A Note from the Director...

Should getting kids outside and teaching youth about the natural world be treated as one of the most important events in their lives? We at Cascadia believe it to be more than true. Research reveals the necessity of contact with nature for healthy child and adult development. Additionally, studies show youth connected to outdoor activity, service learning and place-based learning score higher on standardized tests and tend to have a higher GPA, stay in school longer, and receive higher than average scholarship awards. *

Trends are pointing to our society having a serious disconnect with the natural world. The condition has been coined as “a nature-deficit disorder”. Over the last couple of decades advancing technologies have had a surreptitious way of co-opting our children. Our youth spend less and less time in natural surroundings as TV’s, computers, and video games compete for their time. 

Cascadia Adventure Education School aims to “reconnect” youth with the natural world. We are dedicated to helping shape an alternative future, one in which kids experience the natural world more deeply and have a tremendous amount of fun and learning while doing so. In the process, like minded youth come together, connect with each other and their mentors along the way. Opportunities to practice and assimilate principles of leadership development and service learning underpin all of Cascadia’s programming.  With the combined decades of experience our staff brings to the table we are proud to introduce our new brand of environment based education. It’s transformational and innovative.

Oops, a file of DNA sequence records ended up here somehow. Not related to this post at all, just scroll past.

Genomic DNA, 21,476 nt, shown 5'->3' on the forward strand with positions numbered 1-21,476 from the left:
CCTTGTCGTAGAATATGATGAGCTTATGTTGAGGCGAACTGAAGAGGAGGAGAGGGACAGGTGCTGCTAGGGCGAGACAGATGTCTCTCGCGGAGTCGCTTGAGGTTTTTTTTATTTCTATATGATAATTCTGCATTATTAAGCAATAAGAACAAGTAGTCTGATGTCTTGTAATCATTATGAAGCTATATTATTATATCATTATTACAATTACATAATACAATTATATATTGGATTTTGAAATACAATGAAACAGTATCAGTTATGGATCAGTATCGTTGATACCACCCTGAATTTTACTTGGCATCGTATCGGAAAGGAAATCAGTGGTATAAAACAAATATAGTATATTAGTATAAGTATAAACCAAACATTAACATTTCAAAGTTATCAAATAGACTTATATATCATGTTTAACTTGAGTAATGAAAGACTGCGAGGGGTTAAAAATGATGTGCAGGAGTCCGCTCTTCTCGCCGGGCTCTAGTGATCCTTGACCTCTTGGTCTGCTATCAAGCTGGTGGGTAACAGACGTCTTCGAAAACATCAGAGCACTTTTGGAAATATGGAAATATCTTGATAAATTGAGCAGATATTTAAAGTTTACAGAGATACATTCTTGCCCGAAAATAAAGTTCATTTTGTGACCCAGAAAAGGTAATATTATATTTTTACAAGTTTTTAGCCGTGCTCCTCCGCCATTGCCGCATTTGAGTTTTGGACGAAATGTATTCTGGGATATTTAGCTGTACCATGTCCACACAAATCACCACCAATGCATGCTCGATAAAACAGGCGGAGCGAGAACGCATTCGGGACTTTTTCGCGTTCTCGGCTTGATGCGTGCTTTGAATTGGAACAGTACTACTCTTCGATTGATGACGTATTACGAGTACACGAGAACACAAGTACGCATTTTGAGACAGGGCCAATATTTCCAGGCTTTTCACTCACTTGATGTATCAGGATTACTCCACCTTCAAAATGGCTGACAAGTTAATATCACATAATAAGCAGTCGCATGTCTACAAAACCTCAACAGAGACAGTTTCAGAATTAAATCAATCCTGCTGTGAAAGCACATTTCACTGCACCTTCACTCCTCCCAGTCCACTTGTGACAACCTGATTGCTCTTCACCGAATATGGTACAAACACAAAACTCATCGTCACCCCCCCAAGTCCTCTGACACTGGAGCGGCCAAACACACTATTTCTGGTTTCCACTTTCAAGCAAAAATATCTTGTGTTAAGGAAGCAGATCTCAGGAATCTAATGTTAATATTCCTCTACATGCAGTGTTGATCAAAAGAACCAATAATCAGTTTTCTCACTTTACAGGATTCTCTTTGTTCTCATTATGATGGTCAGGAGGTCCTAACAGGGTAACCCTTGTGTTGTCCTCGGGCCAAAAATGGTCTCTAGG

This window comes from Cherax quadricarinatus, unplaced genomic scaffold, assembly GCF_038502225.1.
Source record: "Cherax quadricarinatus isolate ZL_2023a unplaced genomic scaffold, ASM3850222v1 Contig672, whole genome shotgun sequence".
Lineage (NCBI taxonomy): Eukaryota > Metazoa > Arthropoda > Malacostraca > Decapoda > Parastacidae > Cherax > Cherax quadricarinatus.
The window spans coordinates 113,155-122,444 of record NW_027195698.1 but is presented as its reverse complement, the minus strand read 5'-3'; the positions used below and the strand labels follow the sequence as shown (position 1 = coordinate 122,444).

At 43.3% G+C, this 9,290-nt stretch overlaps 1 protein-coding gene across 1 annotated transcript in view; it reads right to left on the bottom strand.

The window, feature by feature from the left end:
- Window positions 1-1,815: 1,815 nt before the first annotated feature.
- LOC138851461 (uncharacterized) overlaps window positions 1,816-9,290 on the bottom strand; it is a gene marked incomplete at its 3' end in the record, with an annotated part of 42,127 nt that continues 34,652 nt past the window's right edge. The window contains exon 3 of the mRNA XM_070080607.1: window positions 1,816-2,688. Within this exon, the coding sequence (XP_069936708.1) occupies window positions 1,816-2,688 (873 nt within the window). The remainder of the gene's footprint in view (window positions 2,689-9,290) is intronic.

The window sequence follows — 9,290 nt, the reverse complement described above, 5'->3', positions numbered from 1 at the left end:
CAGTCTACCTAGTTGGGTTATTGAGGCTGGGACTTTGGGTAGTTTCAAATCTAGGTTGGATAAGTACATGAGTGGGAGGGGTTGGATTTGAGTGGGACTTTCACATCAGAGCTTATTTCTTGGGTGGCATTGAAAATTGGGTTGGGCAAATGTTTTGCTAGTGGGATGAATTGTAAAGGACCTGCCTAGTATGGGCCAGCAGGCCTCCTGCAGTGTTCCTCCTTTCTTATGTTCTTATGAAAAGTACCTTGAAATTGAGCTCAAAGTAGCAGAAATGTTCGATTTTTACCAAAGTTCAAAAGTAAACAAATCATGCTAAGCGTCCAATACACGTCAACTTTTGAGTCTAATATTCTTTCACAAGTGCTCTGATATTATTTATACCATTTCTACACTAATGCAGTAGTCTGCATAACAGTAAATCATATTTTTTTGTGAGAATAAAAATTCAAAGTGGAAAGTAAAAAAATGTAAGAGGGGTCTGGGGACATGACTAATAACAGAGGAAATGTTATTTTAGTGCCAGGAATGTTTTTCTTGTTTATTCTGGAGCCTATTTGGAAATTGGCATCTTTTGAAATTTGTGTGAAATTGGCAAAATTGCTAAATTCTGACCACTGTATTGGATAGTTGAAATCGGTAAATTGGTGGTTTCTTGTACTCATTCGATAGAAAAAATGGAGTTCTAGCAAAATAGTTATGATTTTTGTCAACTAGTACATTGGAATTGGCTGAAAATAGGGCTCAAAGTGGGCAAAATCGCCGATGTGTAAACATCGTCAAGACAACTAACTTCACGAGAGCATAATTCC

It’s likely your teenager may have tasted just enough nature or outdoor activity to intuitively understand what they are missing. We’d like to help take them the next step forward. You as a parent have a choice and your teen has a chance - we invite your son or daughter to join us on a remarkable journey.

                                                                  - Jim Wells, Director

* Lieberman and Hoody 1998, Bartosh 2003, Seer 2000.
Youth Outdoor Training, Alaska Wilderness Camps, Oregon Wilderness School, Washington Teen Summer Camp